91.7 Ann Arbor/Detroit 104.1 Grand Rapids 91.3 Port Huron 89.7 Lansing 91.1 Flint
Play Live Radio
Next Up:
0:00 0:00
Available On Air Stations

Michigan grapples with ban on refugees, citizens from 7 countries: "We're in total crisis."

Thomas Hawk/flickr collective commons
A sign at near the Ambassador Bridge crossing between Canada and Michigan

A Syrian refugee living in Michigan was waiting for his wife to join him in the next couple of weeks.

“There’s no hope of that happening now,” says Sean de Four, vice president of refugee resettlement at Samaritas.

Another 16 refugees were scheduled to arrive in the state next week, he says. Half are from Iraq and the others are from Syria. Now de Four’s received word that all of those resettlements have been canceled, and the refugees will remain in a camp in Turkey.

“It’s just horrific when you hear stories like that,” he said.

All day Saturday, Susan Reed’s email was filling up with questions from attorneys whose Michigan clients could be stranded right now.

Those clients are lawful, permanent residents in Michigan, she says, but they’re originally from one of the seven countries listed in President Donald Trump’s executive order (Iraq, Syria, Iran, Sudan, Libya, Somalia, and Yemen) and they’re out of the country at the moment.

So for at least the next 90 days, they could be stuck.

“As of this morning, the Department of Homeland Security has indicated that people with green cardswho just happen to be out of the United States on Friday, will not be let in to return to their families, their jobs, their lives,” says Reed, the managing attorney of the Michigan Immigrant Rights Center.

“We’re in total crisis about how this affects Michigan families, tens of thousands of Michigan families with green card holders affected by… the Trump order.”

One of the MIRC’s volunteer attorneys is working with an Iraqi family who “last night, struggled to enter the country before it was clear that green card holders were being kept out of the country,” Reed says. They did, however, manage to get through. And at least one green card holder was turned back from the U.S.-Canadian border in Michigan, according to Reed, though she says she can’t share additional details at the moment.

“Obviously, southeast Michigan is a region that people flow in and out across the Canadian border, for shopping, for all kind of ordinary activities,” Reed said, “So we know there are almost certainly some who are going to be on the Canadian side of the border.”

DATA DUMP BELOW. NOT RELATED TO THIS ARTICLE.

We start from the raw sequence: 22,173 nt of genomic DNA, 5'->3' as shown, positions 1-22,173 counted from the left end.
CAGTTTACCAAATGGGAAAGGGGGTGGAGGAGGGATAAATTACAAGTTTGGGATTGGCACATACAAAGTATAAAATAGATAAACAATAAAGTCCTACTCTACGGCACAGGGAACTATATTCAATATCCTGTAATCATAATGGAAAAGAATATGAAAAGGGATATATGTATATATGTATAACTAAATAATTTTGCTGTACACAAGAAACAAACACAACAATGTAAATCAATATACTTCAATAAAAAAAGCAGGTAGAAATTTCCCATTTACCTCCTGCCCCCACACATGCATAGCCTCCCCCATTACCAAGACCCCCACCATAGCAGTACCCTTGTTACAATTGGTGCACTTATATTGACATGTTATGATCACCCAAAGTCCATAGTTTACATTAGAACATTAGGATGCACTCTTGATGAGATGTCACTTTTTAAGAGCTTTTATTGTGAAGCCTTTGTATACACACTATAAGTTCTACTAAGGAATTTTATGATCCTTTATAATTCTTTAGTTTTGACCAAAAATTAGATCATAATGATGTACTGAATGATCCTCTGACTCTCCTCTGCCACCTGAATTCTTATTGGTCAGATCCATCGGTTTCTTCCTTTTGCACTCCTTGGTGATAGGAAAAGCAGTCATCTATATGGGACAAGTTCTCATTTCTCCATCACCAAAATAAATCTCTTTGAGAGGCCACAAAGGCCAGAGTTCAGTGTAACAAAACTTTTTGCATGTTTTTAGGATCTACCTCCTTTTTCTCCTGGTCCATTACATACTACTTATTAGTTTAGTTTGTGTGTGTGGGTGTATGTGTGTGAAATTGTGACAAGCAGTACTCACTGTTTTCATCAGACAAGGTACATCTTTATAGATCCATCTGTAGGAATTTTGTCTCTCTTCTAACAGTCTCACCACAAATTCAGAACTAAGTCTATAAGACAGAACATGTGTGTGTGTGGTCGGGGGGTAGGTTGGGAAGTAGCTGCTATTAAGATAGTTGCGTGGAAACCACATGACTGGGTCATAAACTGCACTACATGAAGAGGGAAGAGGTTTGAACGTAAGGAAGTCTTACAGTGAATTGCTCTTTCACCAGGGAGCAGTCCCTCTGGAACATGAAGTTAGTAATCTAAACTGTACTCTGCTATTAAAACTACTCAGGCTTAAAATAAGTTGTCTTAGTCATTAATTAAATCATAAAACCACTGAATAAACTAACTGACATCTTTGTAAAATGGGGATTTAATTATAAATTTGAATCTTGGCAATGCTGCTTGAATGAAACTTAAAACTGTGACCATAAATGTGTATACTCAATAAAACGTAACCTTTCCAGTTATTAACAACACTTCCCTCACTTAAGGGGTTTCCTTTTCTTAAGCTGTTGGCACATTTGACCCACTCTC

Reed’s group is calling around to find Canadians who might be able to house anybody turned back from Michigan’s border. “We have only secured like seven spaces for people with our Canadian friends,” the group said on Facebook.

Meanwhile, protests are being planned for Sunday at the Detroit airport, according to this Facebook group.

Even as reports came out this evening about green card holders being cleared to re-enter the U.S. on a “case by case” basis, Reed’s advice to anybody born in one of those seven countries who’s living in Michigan – whether a refugee, immigrant, or permanent resident – is to stay home.

“People from the affected countries, in any immigration status, other than being a naturalized U.S. citizen who has taken the oath, who has their certificate in their hand, should not leave the country," Reed said.

So what happens at the end of the 90 day temporary freeze?

“I have no idea!” Reed said, “This is a completely unprecedented situation. I would never have imagined that permanent residents of the United States, people who have been granted the permanent right to live and work in the U.S., often in the case of Iraqis because of their service to the U.S.… this is just not something that happens. I certainly hope that after 90 days they’ll be re-admitted. But there’s no road map for this.”

As of this evening, U.S. Customs and Border Protection had not responded to requests for information about detentions in Michigan.

Refugee and immigration advocates put moment-by-moment updates and FAQs online throughout the day.

“If you are waiting for a family member to be resettled to the United States or to join you through family reunification, it will probably now take them longer to come to the United States,” the Jewish Family Services of Washtenaw County told refugees on their website.“If your family member is from one of the countries that were banned from entering the United States, they will not be allowed to come to the United States until this Executive Order is changed.”

*This post has been corrected to reflect that U.S. Customs and Border Protection has not responded to requests for information about detentions in Michigan.

Kate Wells is a Peabody Award-winning journalist currently covering public health. She was a 2023 Pulitzer Prize finalist for her abortion coverage.